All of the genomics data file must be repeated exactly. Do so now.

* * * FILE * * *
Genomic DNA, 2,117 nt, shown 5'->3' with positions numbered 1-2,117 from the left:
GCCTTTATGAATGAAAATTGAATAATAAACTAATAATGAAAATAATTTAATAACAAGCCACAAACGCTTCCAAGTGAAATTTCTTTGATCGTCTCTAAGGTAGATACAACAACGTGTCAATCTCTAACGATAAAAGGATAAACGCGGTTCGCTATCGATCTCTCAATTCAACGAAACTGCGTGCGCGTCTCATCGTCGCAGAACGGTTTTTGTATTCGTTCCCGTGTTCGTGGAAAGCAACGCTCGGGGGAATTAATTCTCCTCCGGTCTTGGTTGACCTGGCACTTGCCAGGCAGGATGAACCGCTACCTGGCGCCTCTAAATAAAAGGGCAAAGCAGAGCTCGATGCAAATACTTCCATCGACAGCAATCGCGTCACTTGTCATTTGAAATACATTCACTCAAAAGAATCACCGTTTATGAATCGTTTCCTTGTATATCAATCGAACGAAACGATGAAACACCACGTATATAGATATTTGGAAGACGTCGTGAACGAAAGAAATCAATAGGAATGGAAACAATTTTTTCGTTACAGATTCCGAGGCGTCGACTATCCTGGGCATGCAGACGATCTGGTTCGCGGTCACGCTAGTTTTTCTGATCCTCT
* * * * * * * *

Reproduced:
Genomic DNA, 2,117 nt, shown 5'->3' with positions numbered 1-2,117 from the left:
GCCTTTATGAATGAAAATTGAATAATAAACTAATAATGAAAATAATTTAATAACAAGCCACAAACGCTTCCAAGTGAAATTTCTTTGATCGTCTCTAAGGTAGATACAACAACGTGTCAATCTCTAACGATAAAAGGATAAACGCGGTTCGCTATCGATCTCTCAATTCAACGAAACTGCGTGCGCGTCTCATCGTCGCAGAACGGTTTTTGTATTCGTTCCCGTGTTCGTGGAAAGCAACGCTCGGGGGAATTAATTCTCCTCCGGTCTTGGTTGACCTGGCACTTGCCAGGCAGGATGAACCGCTACCTGGCGCCTCTAAATAAAAGGGCAAAGCAGAGCTCGATGCAAATACTTCCATCGACAGCAATCGCGTCACTTGTCATTTGAAATACATTCACTCAAAAGAATCACCGTTTATGAATCGTTTCCTTGTATATCAATCGAACGAAACGATGAAACACCACGTATATAGATATTTGGAAGACGTCGTGAACGAAAGAAATCAATAGGAATGGAAACAATTTTTTCGTTACAGATTCCGAGGCGTCGACTATCCTGGGCATGCAGACGATCTGGTTCGCGGTCACGCTAGTTTTTCTGATCCTCT